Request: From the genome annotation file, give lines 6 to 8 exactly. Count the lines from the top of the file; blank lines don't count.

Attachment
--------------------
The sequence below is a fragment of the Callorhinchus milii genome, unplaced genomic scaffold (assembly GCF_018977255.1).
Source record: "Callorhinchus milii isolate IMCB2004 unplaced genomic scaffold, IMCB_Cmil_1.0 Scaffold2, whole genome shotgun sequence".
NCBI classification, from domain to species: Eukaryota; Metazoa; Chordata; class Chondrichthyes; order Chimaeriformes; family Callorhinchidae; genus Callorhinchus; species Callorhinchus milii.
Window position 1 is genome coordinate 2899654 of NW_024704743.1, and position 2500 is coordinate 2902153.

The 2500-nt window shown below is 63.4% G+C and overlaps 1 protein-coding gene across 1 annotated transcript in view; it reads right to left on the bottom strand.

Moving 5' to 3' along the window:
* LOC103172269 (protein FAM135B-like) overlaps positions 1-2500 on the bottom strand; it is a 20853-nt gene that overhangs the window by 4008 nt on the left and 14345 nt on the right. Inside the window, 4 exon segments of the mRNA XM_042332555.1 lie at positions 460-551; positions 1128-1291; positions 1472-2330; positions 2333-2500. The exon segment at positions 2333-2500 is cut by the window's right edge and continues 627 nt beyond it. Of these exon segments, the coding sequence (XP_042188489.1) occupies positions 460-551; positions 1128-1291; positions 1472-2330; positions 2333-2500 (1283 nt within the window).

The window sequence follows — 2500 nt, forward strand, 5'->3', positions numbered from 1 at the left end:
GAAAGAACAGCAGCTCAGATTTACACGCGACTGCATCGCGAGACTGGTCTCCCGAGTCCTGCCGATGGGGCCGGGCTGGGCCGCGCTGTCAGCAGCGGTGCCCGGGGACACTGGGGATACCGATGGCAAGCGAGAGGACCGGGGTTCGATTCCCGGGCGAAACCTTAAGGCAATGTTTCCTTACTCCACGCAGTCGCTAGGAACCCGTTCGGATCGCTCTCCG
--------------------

Moving 5' to 3' along the window:
* LOC103172269 (protein FAM135B-like) overlaps positions 1-2500 on the bottom strand; it is a 20853-nt gene that overhangs the window by 4008 nt on the left and 14345 nt on the right. Inside the window, 4 exon segments of the mRNA XM_042332555.1 lie at positions 460-551; positions 1128-1291; positions 1472-2330; positions 2333-2500. The exon segment at positions 2333-2500 is cut by the window's right edge and continues 627 nt beyond it. Of these exon segments, the coding sequence (XP_042188489.1) occupies positions 460-551; positions 1128-1291; positions 1472-2330; positions 2333-2500 (1283 nt within the window).

The window sequence follows — 2500 nt, forward strand, 5'->3', positions numbered from 1 at the left end: